Undead poets society: lost souls come together at poetry reading
David Burak, a veteran English professor at SMC, wears a worn-out baseball cap and a gray-faded vest. He looks like a humble man who has experienced the beauty of life, and his soft voice gives even more humanness and gentility to his demeanor. He approaches the podium, and the crowd settles down to an energetic rumble of students and faculty who are eager to listen. Silence falls upon the audience, and for a brief moment, everyone is fully engaged. In past years at SMC, the English department took their time to celebrate the writing of the faculty and David Burak was the outlet for their artistic expression. “We used to have poetry readings all the time with the staff,” says Mario Padilla, a well-known English Professor on campus. “But all of a sudden, for 5, 6 or so many years, it stopped. So I was surprised when I saw that David was putting together a poetry reading like the old days.”
"Unacknowledged Legislators of The World," a line borrowed from the historic poet, Percy Bysshe Shelley, was the title of the reading hosted by Burak, the Black Collegians and the Latino Center on October 1st at SMC. The reading included several well-versed and accomplished writers from the college and even a few alumni. Faculty poets included Ernie Padilla, Mario Padilla, and Will Doucett. The lineup also included SMC student Amanda Ortiz and alumni students Isabel Spiegal and Marlene Ruiz.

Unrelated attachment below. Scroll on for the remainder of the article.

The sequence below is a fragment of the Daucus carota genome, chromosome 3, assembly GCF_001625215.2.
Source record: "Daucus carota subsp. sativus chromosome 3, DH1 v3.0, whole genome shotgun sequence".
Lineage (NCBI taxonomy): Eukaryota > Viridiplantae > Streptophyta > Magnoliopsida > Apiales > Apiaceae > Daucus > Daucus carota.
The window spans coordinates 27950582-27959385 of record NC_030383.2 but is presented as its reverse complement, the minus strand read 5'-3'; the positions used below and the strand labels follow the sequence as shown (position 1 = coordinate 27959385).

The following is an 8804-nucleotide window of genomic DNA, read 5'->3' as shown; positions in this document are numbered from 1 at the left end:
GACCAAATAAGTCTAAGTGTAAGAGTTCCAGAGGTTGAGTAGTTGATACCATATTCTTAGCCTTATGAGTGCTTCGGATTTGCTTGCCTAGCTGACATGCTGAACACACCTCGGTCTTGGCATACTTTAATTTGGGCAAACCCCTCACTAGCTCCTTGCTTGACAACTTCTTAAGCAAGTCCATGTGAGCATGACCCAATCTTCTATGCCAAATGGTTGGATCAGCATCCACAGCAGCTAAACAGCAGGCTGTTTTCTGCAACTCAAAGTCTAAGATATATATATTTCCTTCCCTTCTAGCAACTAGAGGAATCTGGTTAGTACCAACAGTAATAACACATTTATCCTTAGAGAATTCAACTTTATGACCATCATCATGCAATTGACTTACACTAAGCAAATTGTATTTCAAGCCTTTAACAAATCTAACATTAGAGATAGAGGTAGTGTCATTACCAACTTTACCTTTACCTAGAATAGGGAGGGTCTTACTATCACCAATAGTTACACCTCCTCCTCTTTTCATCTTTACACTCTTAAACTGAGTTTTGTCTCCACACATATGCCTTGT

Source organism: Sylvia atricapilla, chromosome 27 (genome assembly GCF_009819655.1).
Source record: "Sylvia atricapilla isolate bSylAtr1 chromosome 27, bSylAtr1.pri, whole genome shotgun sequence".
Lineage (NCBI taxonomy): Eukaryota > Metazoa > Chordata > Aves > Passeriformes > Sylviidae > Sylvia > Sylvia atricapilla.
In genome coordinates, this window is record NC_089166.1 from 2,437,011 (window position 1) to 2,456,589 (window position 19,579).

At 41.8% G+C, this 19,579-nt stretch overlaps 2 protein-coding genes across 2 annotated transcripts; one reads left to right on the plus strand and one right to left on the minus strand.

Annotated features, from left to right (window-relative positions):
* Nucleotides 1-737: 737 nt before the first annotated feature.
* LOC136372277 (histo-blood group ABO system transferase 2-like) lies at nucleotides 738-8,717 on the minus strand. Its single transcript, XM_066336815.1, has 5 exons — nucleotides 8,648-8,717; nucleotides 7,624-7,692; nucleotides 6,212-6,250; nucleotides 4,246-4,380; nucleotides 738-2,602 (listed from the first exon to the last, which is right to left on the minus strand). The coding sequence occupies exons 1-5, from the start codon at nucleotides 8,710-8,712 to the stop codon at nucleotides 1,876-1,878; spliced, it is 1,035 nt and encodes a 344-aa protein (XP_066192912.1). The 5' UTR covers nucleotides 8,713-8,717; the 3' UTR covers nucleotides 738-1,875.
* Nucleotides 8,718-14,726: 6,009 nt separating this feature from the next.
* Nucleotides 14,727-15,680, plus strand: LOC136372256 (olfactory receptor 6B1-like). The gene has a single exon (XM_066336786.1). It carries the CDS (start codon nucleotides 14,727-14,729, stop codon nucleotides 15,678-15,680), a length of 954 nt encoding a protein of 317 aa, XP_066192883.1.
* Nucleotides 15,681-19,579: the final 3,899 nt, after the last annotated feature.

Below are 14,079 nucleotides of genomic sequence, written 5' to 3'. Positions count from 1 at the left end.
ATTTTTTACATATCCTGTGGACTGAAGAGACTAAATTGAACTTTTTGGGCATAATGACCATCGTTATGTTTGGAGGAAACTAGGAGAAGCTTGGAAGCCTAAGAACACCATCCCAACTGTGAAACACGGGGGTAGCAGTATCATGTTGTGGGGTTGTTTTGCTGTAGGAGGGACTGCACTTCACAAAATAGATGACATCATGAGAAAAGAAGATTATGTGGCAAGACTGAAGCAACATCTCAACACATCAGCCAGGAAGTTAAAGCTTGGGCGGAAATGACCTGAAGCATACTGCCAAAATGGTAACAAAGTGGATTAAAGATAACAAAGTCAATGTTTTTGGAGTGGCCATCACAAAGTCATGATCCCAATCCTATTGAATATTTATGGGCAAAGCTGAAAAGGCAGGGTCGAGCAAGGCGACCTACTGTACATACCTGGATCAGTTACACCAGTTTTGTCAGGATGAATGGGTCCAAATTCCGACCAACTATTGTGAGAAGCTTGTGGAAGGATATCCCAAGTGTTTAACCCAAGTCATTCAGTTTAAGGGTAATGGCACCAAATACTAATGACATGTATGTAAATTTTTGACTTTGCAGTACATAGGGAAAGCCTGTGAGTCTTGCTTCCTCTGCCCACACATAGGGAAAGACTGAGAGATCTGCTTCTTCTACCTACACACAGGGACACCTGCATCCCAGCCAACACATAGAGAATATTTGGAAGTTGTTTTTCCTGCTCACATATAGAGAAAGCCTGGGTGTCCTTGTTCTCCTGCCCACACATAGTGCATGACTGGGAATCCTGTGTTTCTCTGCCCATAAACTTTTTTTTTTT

Throughout the reading, the reaction to the poetry by the students was a heartfelt one. Listeners closed their eyes and felt the words fall down upon their heads before being snapped back to reality as the poem ended. “There are infinities here in Santa Monica, Martha—run, crawl, skate. When you get here, place your hand here, allow my hand here,” reads Ernie Padillia, in a soulful love poem to his wife. Soulful encompasses what the afternoon was for everyone who attended.
The art of poetry was mysterious as each writer recited their work in a deep reflection. A common theme amongst each poet was the aching pain of what it is to be human. "A bliss of emptiness follows," words read patiently by professor Will Doucett in a poem about a past relationship. What many young students began to realize is that faculty members have dealt with and are still dealing with the same longing for the same answers as they are.
This universal idea was also expressed by Marlene Ruiz, a former SMC student who rediscovered her Latino roots through the Adelante Program on campus. She read, “You’re lost, confused, and depressed. You have become blind to your true self,” a feeling understood by the applauding audience.
“Poetry will never become obsolete,” says Isabel Spiegal, “A good poem can hit you so hard emotionally, and is more immediate." That is exactly how the event felt. For that one fleeting hour, everyone there bared their souls together, and everyone there left feeling inspired.
During a Luncheon after the event, David Burak expressed how “very touched [he was] by how well it went—exceptional, great.” He plans to have another reading in the Spring, incorporating both students and faculty for a second time.
The luncheon begins to clear out and soon it's just David sitting at the table. He packs up his notepad and puts his worn hat back on his head and immediately the words of Will Doucett from his poem, "The Ghost on 90th” come to mind: "Old Horses, we thought, with old dreams." This horse still has a few good races left.